I welcome the opportunity to speak in the debate tonight. I start by commending my Alliance colleague and Member for South Belfast Paula Bradshaw MLA for her contribution, which goes to the core of the message that needs to be sent out tonight. Given the gravity of the HIA inquiry report, it is now time for action. That, for me, is the key message being sent out this evening.
There is no First Minister or deputy First Minister. However, the victims, survivors and their supporters have been signposting the likely recommendations of this report for months, if not years. We have a Health Minister and a Justice Minister, and if the Executive Office were able to issue a statement about this report on Friday, I genuinely like to think that one of those Ministers could have been here this evening to respond to this extremely important debate and to provide a progress update on the recommendations to the victims and survivors in our community and, indeed, to those who are here tonight.
Deputy Speaker, this has been one of the most challenging issues on which I have worked as an MLA. It has been a privilege to meet the victims and survivors and, indeed, the many people who have supported them along the way. Carmel Hanna has been mentioned, but I also think of Conall McDevitt, Patrick Corrigan of Amnesty International and Professor Patricia Lundy of the Ulster University who were part of the panel of experts that has supported the victims and survivors. It is the courage, the dignity and the perseverance of victims and survivors that drove the campaign and progress towards the truth and redress that they deserve. It is for those victims and survivors that I commend the work of the HIA inquiry led by Judge Hart and welcome the comprehensive recommendations that it has made.
It took a two-and-a-half-hour statement and a 2,300-page report — 10 volumes in total — to set out unequivocally how the action — and inaction — of the state and Church organisations charged with protecting children and young people exposed them to the most heinous systematic institutional emotional physical and sexual abuse. I pay tribute to the victims and survivors of that abuse who have had to fight with courage and dignity to achieve the long overdue acknowledgement and truth that they deserve.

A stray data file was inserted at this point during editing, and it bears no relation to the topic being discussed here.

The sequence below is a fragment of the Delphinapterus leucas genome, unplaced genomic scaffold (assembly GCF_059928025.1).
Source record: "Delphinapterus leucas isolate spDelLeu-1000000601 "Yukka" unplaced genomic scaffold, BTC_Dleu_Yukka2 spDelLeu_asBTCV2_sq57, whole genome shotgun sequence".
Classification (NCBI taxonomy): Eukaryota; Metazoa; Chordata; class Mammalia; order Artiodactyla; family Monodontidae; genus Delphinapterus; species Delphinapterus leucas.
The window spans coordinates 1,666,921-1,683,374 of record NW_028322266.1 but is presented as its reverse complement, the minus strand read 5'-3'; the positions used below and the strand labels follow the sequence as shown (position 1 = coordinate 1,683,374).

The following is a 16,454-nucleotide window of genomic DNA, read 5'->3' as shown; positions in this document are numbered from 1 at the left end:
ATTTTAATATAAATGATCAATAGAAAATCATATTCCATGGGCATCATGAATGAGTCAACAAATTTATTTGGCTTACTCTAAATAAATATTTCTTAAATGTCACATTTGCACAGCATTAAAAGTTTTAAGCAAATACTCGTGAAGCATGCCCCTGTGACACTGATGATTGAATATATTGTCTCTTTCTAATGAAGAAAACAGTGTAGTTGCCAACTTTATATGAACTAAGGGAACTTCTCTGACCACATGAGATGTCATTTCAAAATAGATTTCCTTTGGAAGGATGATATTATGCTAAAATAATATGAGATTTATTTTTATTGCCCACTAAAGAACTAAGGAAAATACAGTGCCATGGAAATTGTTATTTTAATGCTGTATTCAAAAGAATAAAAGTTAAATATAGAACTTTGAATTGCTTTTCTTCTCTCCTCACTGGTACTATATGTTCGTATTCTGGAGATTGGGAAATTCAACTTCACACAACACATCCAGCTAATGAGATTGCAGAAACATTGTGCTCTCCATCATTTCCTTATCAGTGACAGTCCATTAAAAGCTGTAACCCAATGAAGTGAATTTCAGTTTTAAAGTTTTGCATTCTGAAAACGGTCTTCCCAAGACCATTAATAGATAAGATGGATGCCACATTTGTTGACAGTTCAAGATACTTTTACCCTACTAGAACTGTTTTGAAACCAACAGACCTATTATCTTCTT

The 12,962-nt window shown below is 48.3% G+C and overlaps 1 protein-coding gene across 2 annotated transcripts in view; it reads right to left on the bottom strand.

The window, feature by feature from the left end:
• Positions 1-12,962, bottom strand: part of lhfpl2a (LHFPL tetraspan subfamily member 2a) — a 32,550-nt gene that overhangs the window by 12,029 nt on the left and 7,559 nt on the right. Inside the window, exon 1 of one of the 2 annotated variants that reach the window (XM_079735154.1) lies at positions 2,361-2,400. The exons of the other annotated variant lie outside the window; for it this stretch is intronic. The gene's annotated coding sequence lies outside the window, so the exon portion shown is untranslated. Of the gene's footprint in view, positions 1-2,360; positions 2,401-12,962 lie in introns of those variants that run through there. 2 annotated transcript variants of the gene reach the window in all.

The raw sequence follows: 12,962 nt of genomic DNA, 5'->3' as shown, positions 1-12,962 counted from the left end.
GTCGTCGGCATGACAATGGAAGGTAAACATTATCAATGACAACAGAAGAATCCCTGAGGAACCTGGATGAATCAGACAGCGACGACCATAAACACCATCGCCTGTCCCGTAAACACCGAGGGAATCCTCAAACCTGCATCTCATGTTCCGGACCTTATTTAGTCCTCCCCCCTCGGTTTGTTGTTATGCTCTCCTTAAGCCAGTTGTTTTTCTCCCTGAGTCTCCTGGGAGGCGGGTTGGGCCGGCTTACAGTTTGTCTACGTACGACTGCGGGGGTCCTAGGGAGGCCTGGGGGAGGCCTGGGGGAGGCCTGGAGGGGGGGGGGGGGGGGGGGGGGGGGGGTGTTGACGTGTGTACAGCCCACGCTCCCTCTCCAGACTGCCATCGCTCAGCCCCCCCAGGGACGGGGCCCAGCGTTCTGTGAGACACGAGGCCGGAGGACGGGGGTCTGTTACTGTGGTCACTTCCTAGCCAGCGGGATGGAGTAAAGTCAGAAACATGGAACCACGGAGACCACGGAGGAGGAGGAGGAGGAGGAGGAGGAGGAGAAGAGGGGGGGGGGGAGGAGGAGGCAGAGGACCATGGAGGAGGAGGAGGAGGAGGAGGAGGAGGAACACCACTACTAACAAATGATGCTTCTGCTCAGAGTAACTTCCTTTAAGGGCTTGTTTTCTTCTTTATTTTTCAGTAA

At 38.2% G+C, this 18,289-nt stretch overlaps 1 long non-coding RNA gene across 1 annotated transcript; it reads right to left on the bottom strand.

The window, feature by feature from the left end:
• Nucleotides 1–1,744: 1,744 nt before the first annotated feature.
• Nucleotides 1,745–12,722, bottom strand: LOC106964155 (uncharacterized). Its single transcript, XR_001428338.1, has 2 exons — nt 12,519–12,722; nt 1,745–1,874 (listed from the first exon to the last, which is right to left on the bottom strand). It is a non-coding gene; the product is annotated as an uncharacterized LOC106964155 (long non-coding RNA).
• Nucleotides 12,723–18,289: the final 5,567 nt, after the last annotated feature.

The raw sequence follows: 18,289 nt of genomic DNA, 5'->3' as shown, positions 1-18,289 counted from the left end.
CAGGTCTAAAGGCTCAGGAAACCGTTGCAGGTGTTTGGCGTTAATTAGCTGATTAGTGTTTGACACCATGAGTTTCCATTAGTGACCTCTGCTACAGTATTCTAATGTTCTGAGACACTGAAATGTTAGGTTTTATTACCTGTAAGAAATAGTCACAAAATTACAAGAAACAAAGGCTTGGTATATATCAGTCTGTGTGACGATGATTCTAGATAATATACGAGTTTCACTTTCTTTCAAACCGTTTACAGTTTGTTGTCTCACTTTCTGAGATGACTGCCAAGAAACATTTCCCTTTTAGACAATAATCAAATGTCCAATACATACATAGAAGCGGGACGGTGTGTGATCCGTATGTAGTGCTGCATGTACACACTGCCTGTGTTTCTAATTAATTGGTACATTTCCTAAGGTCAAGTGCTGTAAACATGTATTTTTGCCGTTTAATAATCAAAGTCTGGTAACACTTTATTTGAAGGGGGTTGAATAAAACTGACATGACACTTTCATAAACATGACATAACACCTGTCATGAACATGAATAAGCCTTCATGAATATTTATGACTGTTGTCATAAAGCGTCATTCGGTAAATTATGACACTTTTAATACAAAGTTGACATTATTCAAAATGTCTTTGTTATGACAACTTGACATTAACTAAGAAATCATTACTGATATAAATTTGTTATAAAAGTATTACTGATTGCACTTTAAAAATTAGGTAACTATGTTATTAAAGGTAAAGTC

Mr Deputy Speaker, sitting at the launch of the report on Friday, one of those victims and survivors turned to me, after every bit of detail that had been put forward, and asked me simply, "Do you think that means that they believed us?". That was the most important issue to him, and I am glad that he has been believed in complete detail. It is crucial that the details of those recommendations, the public apologies, the memorial, the services to meet the individual needs of victims and survivors, and the redress and compensation payment are actioned as a matter of urgency. We need to hear an update as to how that will be achieved.
If it is the truth that these recommendations cannot be progressed in the absence of the Executive, victims and survivors deserve to hear that truth. There is an urgent obligation to implement the report; that alone should serve as a reason for a functioning power-sharing Executive to be put back in place.
As an MLA for East Belfast, I mention the reference to Kincora boys' home in the report. The report found that Kincora residents were exposed to numerous acts of sexual abuse of the gravest kind. Judge Hart gave reassurance that he had access to all the information that he required, but I remain concerned that key individuals appear not to have felt able to give oral evidence to the inquiry.
That remains a concern. I also acknowledge the ongoing need for investigation into clerical abuse of victims outside of institutions and mother-and-baby-home abuse as well.